The incoming new European Union (EU) Energy Commissioner has pledged to increase the role of the euro in energy markets, instead of the US dollar, writes Keith Nuthall. Former Estonian Minister for Economic Affairs and Infrastructure Kadri Simson, then responsible for her country’s energy policy, is expected to assume her new EU role on 1 November 2019, when a new European Commission takes office.
In a written response to questions from the European Parliament, which is vetting her appointment, Simson said she would ‘work to increase the use of the euro in energy markets, given that, despite the EU being the world’s largest energy importer, roughly 85% of EU imports are currently paid in dollars’.
Unsurprisingly, a mission letter sent to Simson from incoming European Commission President Ursula von der Leyen stressed how she wanted Simson to make the EU energy sector more sustainable. And she will have to respond to an early policy move that will be undertaken by Frans Timmermans, the proposed Commission Executive Vice-President for the ‘European Green Deal’ – an overarching policy of the von der Leyen Commission, which will serve until 2024. Timmermans has been charged with proposing a green deal plan within 100 days, which will increase EU carbon reduction targets to at least 50% by 2030, up from the current 40% reduction target.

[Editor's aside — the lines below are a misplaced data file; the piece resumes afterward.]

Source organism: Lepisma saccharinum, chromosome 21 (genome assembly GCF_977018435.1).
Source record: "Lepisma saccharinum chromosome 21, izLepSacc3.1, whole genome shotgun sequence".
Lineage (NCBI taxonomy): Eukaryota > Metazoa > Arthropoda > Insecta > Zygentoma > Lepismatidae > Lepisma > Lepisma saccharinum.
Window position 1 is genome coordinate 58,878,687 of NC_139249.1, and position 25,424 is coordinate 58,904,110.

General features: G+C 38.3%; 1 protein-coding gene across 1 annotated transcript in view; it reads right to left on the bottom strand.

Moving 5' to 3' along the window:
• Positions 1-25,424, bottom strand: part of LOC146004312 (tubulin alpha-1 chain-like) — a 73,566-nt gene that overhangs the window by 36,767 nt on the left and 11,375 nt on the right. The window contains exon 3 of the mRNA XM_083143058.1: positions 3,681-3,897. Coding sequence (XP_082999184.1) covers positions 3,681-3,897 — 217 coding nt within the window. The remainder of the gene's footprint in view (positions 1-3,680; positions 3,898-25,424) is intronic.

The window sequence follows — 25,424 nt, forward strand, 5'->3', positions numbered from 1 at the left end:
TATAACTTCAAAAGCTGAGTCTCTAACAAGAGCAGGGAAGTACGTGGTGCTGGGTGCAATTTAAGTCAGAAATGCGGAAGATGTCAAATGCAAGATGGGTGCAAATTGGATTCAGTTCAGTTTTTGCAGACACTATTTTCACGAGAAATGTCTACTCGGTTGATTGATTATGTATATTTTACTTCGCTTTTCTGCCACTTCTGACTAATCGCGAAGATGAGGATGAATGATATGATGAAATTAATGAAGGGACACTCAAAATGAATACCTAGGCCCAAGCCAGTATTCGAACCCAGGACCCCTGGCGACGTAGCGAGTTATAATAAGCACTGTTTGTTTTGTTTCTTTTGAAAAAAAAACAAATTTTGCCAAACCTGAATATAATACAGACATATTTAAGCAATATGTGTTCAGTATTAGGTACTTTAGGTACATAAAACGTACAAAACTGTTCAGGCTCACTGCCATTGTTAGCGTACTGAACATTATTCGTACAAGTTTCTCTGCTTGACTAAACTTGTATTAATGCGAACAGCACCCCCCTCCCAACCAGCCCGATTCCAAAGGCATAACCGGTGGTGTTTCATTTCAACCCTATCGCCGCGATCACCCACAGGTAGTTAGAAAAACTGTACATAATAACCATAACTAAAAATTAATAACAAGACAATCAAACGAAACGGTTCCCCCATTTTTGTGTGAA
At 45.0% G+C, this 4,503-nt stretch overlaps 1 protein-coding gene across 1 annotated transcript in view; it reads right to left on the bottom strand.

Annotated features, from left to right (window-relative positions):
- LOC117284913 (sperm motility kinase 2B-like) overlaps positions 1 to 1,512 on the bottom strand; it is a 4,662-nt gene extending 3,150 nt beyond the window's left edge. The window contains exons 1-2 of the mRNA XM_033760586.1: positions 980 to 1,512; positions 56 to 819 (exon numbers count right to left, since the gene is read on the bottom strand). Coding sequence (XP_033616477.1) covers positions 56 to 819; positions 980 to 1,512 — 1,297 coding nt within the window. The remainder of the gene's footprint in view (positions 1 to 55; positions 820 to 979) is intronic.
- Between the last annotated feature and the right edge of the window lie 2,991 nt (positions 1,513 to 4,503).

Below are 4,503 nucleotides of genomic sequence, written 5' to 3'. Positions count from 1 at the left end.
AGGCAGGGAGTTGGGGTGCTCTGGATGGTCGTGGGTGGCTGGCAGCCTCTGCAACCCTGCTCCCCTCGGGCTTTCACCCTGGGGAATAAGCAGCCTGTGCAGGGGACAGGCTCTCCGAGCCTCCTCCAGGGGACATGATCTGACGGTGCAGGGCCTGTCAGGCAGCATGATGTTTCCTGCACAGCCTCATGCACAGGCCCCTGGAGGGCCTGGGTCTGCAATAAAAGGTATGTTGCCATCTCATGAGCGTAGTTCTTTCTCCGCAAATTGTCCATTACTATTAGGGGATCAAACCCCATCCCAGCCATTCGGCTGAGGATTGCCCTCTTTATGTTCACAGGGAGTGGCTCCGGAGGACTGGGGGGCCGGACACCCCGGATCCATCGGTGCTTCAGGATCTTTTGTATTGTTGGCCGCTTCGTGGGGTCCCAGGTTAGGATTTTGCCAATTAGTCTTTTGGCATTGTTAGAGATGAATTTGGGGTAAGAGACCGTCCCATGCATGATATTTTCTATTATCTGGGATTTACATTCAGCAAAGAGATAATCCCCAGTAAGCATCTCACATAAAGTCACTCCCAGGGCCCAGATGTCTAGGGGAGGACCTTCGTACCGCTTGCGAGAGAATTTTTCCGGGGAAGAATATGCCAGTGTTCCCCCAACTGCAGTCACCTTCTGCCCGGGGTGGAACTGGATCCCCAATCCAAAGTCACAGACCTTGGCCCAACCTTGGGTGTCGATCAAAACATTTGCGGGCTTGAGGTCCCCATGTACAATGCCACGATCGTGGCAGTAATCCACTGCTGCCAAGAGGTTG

In her note to MEPs, Simson said she would ‘assess the role of gas, including decarbonised gases like hydrogen, in the transition towards a climate-neutral economy’. At the same time, she would ‘assess how sources of natural gas supply can be diversified at competitive prices’. In her mission letter to Simson, von der Leyen said this should ‘in particular [make] full use of the potential of affordable LNG’. Simson added that she would help review the EU energy taxation directive to drive climate neutrality and end fossil-fuel subsidies. She would also help design an EU ‘carbon border tax’, imposing duties on imports made with high carbon emissions.
Incoming EU Energy Commissioner Kadri Simson
Photo: European Commission
News Item details
- Journal title: Petroleum Review